The main problem with the Coop now is being able to order beans. Membership has grown, and it's not unusual for 1000+ lbs of coffee to sell out in a matter of hours after it goes into the shopping cart. If you have the abiltity to continually check on the website when coffee is being put up, though, you can get some terrific beans for a decent price.
If you do live close to a coffee distribution center, you might want to consider becoming a distributor; you'd get your beans cost, without coop fees or shipping.

BTW, Bill - thanks for the welcome back. I still lurk from time to time, but don't post much.
 

Steve Jones
Intermediate Member
Username: Stevej

Post Number: 282
Registered: 08-2001
Posted on Friday, February 02, 2007 - 10:17 pm:   Edit Post Delete Post View Post/Check IP    Ban Poster IP (Moderator/Admin only)

I rarely look at any topics other than B&V, but this one caught my attention today.

I roast 8 oz of beans at a time using the heat gun /dog bowl method. It takes about 12 minutes, and I cool them by pouring into a 12" strainer and stirring while held in front of a fan. 2 batches will last me over a week.

To brew the coffee use an electric percolator here at home, and a French Press at work. I like the percolator much better than drip, and almost as much as the French Press.

Like Ginger, I have been buying from GCC for a few years now. And at first there would be beans available almost any time you went to the site. But now, as Ginger said, 1000 or more pounds will sell out in just a few hours. I usually buy 25 or more lbs at a time, and my total cost averages about $3 or slightly more per lb. And the quality is great - every bit as good as SM's where my average cost was about $5.50.

Just don't wait until you're out of coffee before trying to buy some. Even if you can't constantly lurk, the distributors usually will post a note in advance as to what date/time they expect to put their distro in the cart.
 

Miker
Advanced Member
Username: Miker

Post Number: 630
Registered: 02-2003
Posted on Monday, February 05, 2007 - 03:57 pm:   Edit Post Delete Post View Post/Check IP    Ban Poster IP (Moderator/Admin only)

Thanks for the info. I might give GCC a try. I'm easily discouraged if I have to spend a lot of bs time on a website trying to save a couple of bucks, though. If the selection is outstanding and I can get coffee there that I can't find elsewhere then that's another thing.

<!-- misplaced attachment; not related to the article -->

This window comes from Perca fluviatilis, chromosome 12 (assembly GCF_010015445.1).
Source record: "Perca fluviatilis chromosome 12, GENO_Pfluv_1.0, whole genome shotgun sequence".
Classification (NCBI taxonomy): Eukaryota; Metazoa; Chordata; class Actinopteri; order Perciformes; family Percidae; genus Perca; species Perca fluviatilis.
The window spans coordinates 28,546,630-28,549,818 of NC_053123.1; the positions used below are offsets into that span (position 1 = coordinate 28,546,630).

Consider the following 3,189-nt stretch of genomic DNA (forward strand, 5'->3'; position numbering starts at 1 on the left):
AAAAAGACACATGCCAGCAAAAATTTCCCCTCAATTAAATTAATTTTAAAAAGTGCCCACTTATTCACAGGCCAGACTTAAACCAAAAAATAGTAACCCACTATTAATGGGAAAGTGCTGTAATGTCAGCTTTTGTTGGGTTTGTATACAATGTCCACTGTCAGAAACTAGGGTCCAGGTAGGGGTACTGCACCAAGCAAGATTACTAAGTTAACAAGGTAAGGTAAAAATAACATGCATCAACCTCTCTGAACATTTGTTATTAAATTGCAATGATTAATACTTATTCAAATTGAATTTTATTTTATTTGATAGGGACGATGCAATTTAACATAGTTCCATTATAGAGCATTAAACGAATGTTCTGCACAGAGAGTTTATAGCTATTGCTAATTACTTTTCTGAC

Rick Dau
New Member
Username: Rcthd

Post Number: 12
Registered: 08-2003
Posted on Sunday, February 11, 2007 - 04:37 pm:   Edit Post Delete Post View Post/Check IP    Ban Poster IP (Moderator/Admin only)

What do you use to grind the beans? and what would be a good bean to try for the first time. looks like there are several to pick from
Thanks
Rick

(Message edited by rcthd on February 11, 2007)
 

John Jacox
Member
Username: Johnj

Post Number: 216
Registered: 03-2003
Posted on Sunday, February 11, 2007 - 08:39 pm:   Edit Post Delete Post View Post/Check IP    Ban Poster IP (Moderator/Admin only)

I had been using a whirling blade grinder, but it results in a lot of powdered coffee. Since I use a french press, I usually had a lot of sediment at the bottom of the cup. Not a big deal. However, today my 83 year old mother gave me my fathers antique coffee grinder that had been in his family for about a century. It would appear to be a burr type grinder with an adjustable gap. It is mounted on a wooden box with a drawer underneath. My first attempt left a grind that was too fine, so I loosened it up and we will see what results tomorrow.
As for type of coffee, I would recommend buying small lots of several different types of coffees to begin with. You might want to try Central or South American coffees first before trying some of the African coffees. (Some Yemenese, Etheopian, and other coffees have strong "earthy" flavors). Personally, for most of my everyday coffee drinking I prefer coffees that are low acid (brightness) because too acidic of a coffee seems to give me a "sour" stomach. YMMV!
 

Jim O'Conner
Advanced Member
Username: Roguejim

Post Number: 947
Registered: 06-2003
Posted on Friday, August 17, 2007 - 07:18 am:   Edit Post Delete Post View Post/Check IP    Ban Poster IP (Moderator/Admin only)

Well, I still haven't taken the plunge, but I'm close. I just got back from Maui, and noticed how expensive Kona coffee is. How does this particular coffee rate in the world of coffee.
Jim
 

Paul Hayslett
Senior Member
Username: Paulhayslett

Post Number: 1319
Registered: 02-2002
Posted on Friday, August 17, 2007 - 02:43 pm:   Edit Post Delete Post View Post/Check IP    Ban Poster IP (Moderator/Admin only)

Some Kona coffee is among the most expensive in the world. But "good" and "bad" have no meaning when it comes to personal taste. My wife and I have settled on an Ethiopian Harrar as our day-to-day variety because it is rich and very aromatic. But it's hardly considered top-shelf. We can get green beans from a local roaster for $5.50/lb. We've tried the Kona Purple Mountain Extra Fancy at nearly four times the price and found it didn't suit us as well.

So I would second John's advice: buy 1lb each of a bunch of different varieties and see what you like.

My local retailer does mail-order, too: http://www.roastmasters.com. Their prices and selection are about as good as the GCC without the hassle factor. NAYYY.

John, I'm envious of your grinder. My grandmother had one just like you describe, which she'd gotten as a wedding present. Back when I was a kid, only "those crazy Eye-talians" down in the cheap part of town bought whole-bean coffee at the A&P and didn't have it ground at the store. Grinding coffee for my grandmother was one of my favorite chores when I went to visit. A lot of memories were attached to that thing. It was one of only 4 or 5 things I wanted out of the whole house. We scoured the house after she died and never found it. She must have given it away or thrown it out. Cherish yours for the family history as well as the grind.
Patriotic dissent is not a luxury. It is essential for the proper functioning of democracy and free society.